It may have been a bit presumptuous of me, but I knew Jamie secretly appreciated my stubborness in the matter of his schooling. Every afternoon I would watch him struggling with his homework, refusing to give up or ask to help. If he hadn’t wanted to be in school, learning, he would never have done that. He would have blown it off and tried to finish it in class, or not bothered at all.
That wasn’t my only indication that Jamie loved school and was thankful to be there. When he recieved a ‘C’ on his first homework assignment, he had leapt off the bus and run round back into the garden, almost knocking me flying as he threw his arms around me in a hug. I had never seen him so happy as in that moment.
Things weren’t always that way, however.
Sometimes, when he thought I wasn’t listening, I would hear Jamie sobbing. I never brought it up, though. I didn’t want to embarrass him or to push him before he was ready.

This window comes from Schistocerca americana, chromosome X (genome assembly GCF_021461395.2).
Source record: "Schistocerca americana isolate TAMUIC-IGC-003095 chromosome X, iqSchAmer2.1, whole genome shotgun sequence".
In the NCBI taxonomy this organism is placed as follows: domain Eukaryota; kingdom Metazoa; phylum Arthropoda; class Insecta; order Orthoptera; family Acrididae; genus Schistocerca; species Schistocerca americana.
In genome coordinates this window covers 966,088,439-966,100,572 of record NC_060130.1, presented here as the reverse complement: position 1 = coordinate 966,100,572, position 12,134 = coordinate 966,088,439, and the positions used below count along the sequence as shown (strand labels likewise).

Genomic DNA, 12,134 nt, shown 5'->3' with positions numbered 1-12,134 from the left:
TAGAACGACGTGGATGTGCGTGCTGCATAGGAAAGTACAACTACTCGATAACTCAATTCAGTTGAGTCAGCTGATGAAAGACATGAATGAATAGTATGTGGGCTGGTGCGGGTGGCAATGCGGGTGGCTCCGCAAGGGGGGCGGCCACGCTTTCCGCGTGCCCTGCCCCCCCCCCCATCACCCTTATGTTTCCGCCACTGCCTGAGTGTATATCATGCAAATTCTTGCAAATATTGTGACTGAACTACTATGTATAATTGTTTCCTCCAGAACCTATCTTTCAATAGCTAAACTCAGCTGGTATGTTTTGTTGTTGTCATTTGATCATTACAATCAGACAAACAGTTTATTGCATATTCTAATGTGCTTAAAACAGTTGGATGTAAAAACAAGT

He knew that I was here for him when he was ready to talk. At least, I hope he did.
Jamie had been with me just over a month when I started to look into making things legal.
He had nightmares almost every night about his former pimp coming to take him away (the night time visits from the rowdy teenagers didn’t help that one bit) and I thought that perhaps legally adopting him would make things easier. Under my new identity, of course.
At least, that way, if the pimp ever came for him, I would have a legal leg to stand on.
Trouble is, I wasn’t sure how exactly to go about it when I didn’t have any ‘official’ documentation, either for me or for him.
Jamie knew nothing of my dilemma. I didn’t want to get his hopes up if what I was planning turned out to be impossible. He had mentioned his lack of a father nonchalantly a few times, and I knew he looked up to me, even though I was barely five years older than him.
I just hoped that I could be the protector he thought I was.